October 20, 2015
By: Erica Howard
Hello world! My name is Erica, and I am a second year pursuing my PhD in chemistry. I spend my grad school days making clay. Yup, that’s right, clay. According to Merriam-Webster clay is an earthy material that is plastic when moist but hard when fired. It is composed mainly of fine particles of hydrous aluminum silicates and other minerals, and is used for brick, tile, and pottery.
When described like this it probably doesn’t sound special, but I believe clay has the power to change civilization, redefine sustainability, and revolutionize industry. Let me explain.
With the imminent decline of fossil fuels and the continued threat of irreversible climate change, the quest to find sustainable methods to power the planet and produce the chemicals required for civilized life is more important than ever. This need can be highlighted by the fact that currently only seven petrochemicals facilitate the synthesis of 90% of all organic chemicals. These are the chemicals that make the plastic for our computer keys, the detergent to wash our clothes, even the insulation in our homes. From Aspirin to Ziploc, petrochemicals are intricately involved in every aspect of our world.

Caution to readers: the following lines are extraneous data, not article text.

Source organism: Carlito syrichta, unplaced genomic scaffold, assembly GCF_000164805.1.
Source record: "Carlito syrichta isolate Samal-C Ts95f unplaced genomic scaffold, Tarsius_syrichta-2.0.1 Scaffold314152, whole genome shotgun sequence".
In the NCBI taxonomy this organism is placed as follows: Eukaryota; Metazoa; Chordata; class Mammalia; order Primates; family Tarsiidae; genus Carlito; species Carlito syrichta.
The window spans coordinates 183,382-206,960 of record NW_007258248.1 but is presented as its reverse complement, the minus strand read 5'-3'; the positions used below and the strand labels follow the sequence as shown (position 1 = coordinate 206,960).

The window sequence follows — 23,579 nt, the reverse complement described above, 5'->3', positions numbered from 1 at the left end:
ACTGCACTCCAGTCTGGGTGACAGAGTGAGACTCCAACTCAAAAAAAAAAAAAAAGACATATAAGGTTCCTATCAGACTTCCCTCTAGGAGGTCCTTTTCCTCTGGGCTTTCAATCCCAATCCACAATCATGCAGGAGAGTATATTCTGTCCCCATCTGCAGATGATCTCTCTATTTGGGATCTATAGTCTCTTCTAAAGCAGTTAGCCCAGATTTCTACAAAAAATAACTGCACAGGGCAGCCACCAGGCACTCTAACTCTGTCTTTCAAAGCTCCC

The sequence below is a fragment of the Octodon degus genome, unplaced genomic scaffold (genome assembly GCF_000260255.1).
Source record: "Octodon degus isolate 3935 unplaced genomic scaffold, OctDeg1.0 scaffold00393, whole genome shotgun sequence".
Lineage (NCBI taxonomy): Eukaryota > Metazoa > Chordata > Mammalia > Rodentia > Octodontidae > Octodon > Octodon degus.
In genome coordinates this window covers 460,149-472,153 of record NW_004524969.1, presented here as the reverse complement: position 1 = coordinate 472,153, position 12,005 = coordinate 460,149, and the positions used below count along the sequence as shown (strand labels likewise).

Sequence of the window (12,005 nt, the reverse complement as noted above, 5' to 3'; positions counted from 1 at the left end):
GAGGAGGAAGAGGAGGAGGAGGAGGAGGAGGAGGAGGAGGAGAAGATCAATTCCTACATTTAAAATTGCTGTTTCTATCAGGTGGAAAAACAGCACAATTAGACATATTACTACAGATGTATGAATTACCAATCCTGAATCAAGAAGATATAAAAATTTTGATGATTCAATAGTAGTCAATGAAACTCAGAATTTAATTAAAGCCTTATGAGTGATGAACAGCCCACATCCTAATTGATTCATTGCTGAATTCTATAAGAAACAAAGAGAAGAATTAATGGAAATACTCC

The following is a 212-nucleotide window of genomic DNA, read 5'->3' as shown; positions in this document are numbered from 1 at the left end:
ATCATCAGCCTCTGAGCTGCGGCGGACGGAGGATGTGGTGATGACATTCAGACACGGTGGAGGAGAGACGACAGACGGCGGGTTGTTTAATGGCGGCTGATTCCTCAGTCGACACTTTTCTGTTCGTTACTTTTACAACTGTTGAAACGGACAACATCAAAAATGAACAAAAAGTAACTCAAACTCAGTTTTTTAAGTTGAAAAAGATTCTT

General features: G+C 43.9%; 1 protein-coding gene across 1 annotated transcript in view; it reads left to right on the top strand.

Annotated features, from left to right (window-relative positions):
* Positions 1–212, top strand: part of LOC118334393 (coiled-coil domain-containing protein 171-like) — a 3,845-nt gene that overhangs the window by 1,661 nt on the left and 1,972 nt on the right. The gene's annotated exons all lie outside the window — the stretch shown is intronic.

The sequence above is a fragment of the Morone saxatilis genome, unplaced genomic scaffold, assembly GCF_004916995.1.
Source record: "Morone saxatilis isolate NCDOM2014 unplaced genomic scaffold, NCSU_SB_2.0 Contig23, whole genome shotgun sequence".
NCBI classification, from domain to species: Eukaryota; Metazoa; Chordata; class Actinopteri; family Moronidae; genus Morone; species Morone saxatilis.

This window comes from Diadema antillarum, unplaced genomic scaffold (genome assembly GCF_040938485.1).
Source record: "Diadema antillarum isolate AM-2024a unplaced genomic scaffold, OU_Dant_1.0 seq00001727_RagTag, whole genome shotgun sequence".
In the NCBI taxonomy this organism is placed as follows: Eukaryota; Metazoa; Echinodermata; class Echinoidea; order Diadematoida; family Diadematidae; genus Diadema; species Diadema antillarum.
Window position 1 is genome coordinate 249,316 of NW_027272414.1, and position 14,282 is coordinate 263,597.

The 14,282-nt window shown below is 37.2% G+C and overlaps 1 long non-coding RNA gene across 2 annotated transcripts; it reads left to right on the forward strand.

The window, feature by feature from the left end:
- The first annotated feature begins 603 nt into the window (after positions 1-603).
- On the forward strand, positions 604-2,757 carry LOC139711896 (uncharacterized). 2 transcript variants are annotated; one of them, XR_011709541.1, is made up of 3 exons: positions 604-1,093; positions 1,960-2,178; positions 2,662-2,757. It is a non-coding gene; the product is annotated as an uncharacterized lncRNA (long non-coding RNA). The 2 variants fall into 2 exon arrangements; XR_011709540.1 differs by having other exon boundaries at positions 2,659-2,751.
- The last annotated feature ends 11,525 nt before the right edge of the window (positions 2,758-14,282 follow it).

The problem? The problem lies in tradition. Traditional chemical processing is wasteful; it relies on expensive heavy metals, which go on to generate vast amounts of toxic waste. Because of this, there is an urgent need to develop green systems for performing these reactions at the industrial level. It is my goal to create these systems.
For generations’ scientists have been trying to make greener catalysts for industrial scale reactions, often making synthetic minerals modeled on those found in nature. However, these often fail; either because they are too hard to make or because they don’t work as we thought they would. But after all this time you have to wonder: maybe we should stop trying out outsmart nature. As Einstein said, ‘we cannot solve our problems using the same thinking we used when we created them’. This is where clay comes in.